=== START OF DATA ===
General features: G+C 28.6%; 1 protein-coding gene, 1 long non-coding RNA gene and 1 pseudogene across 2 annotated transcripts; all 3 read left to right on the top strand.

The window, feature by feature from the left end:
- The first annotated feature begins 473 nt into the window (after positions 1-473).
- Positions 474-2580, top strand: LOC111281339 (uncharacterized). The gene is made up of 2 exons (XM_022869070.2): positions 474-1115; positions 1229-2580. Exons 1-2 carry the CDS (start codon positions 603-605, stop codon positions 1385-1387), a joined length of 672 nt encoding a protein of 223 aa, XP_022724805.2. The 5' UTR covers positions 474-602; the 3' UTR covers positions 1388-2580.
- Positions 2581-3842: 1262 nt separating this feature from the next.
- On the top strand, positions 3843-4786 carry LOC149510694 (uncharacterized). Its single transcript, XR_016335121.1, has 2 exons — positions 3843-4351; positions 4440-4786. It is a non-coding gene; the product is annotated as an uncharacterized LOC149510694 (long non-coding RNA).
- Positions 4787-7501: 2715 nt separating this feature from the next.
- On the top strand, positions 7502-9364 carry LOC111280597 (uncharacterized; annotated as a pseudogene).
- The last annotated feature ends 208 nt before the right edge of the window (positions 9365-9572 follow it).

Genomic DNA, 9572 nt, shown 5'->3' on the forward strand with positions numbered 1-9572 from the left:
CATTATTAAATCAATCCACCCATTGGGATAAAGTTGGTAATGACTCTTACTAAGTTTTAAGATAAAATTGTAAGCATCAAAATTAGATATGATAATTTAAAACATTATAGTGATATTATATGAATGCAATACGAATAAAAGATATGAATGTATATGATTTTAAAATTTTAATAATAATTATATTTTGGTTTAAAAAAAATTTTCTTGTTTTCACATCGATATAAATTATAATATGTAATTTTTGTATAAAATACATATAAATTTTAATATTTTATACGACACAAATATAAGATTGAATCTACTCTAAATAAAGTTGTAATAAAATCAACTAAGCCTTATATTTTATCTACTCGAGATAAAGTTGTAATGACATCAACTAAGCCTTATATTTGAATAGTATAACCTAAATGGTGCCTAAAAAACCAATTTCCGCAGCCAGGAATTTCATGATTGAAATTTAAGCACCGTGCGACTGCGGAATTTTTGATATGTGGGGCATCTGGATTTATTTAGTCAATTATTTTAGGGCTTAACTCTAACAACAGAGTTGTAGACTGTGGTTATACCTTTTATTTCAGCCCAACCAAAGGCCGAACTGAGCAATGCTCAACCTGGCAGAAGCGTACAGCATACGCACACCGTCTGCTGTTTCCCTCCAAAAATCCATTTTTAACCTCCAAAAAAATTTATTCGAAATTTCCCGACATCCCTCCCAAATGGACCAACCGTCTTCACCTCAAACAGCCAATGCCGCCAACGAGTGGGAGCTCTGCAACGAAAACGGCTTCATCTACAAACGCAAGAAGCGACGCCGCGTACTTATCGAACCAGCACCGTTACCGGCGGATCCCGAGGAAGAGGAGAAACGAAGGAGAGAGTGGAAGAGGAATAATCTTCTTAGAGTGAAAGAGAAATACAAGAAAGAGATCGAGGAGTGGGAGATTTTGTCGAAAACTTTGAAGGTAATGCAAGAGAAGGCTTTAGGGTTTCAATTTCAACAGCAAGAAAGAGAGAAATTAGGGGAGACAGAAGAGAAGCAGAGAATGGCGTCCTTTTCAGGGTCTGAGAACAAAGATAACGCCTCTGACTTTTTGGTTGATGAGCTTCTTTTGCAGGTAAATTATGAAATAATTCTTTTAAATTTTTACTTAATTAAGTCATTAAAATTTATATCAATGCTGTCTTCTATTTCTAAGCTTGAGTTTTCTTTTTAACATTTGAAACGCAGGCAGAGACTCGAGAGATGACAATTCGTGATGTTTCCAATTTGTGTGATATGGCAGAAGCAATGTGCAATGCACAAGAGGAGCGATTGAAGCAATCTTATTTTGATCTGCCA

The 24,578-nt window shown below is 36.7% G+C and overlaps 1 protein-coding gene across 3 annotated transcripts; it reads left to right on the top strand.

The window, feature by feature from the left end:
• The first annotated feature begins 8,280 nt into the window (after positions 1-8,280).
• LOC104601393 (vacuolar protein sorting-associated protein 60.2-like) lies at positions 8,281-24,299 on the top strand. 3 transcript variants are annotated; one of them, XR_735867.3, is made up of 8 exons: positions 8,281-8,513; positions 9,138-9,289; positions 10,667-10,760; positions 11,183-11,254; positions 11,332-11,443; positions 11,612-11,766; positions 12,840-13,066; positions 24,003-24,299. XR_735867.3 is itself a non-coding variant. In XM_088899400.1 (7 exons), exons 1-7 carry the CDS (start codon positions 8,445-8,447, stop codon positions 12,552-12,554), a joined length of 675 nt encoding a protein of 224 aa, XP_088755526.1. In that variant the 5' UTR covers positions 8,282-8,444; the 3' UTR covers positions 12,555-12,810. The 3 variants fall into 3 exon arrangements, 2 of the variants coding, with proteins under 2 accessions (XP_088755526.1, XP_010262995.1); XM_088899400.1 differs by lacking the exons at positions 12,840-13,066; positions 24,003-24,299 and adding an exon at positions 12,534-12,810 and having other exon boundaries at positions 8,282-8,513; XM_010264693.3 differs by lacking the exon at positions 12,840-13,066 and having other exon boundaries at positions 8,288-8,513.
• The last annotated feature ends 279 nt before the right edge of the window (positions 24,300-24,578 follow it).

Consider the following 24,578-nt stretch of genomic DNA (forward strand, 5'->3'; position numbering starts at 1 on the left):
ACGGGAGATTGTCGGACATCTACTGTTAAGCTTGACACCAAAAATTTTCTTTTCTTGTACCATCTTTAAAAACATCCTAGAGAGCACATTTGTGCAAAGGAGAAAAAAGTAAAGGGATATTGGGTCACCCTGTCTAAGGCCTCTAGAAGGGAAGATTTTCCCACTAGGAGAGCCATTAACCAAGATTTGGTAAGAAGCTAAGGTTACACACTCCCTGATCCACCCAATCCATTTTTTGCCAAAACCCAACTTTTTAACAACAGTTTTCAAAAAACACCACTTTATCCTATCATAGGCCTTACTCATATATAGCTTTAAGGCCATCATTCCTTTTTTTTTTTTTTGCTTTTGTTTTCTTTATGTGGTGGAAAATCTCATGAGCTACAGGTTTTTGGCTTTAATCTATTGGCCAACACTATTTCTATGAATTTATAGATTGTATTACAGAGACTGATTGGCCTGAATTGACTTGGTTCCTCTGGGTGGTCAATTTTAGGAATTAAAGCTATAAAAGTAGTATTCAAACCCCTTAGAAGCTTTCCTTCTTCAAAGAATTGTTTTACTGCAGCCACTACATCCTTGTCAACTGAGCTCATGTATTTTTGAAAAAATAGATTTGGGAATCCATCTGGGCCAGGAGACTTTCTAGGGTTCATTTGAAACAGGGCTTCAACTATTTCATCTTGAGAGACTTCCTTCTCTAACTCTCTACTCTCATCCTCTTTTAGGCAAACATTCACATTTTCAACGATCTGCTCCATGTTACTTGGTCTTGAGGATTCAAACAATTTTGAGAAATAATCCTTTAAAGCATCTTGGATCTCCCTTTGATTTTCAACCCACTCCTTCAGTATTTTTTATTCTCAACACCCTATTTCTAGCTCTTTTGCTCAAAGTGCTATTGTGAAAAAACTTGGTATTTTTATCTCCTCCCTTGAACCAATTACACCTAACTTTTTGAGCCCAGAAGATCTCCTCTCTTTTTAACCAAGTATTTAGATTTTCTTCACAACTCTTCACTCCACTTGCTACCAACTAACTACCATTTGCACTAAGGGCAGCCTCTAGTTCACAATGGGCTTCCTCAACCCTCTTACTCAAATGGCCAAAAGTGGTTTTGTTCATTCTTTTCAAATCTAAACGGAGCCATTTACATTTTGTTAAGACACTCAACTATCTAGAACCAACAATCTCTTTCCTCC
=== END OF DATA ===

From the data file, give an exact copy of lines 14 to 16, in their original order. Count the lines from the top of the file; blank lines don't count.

• The first annotated feature begins 8,280 nt into the window (after positions 1-8,280).
• LOC104601393 (vacuolar protein sorting-associated protein 60.2-like) lies at positions 8,281-24,299 on the top strand. 3 transcript variants are annotated; one of them, XR_735867.3, is made up of 8 exons: positions 8,281-8,513; positions 9,138-9,289; positions 10,667-10,760; positions 11,183-11,254; positions 11,332-11,443; positions 11,612-11,766; positions 12,840-13,066; positions 24,003-24,299. XR_735867.3 is itself a non-coding variant. In XM_088899400.1 (7 exons), exons 1-7 carry the CDS (start codon positions 8,445-8,447, stop codon positions 12,552-12,554), a joined length of 675 nt encoding a protein of 224 aa, XP_088755526.1. In that variant the 5' UTR covers positions 8,282-8,444; the 3' UTR covers positions 12,555-12,810. The 3 variants fall into 3 exon arrangements, 2 of the variants coding, with proteins under 2 accessions (XP_088755526.1, XP_010262995.1); XM_088899400.1 differs by lacking the exons at positions 12,840-13,066; positions 24,003-24,299 and adding an exon at positions 12,534-12,810 and having other exon boundaries at positions 8,282-8,513; XM_010264693.3 differs by lacking the exon at positions 12,840-13,066 and having other exon boundaries at positions 8,288-8,513.
• The last annotated feature ends 279 nt before the right edge of the window (positions 24,300-24,578 follow it).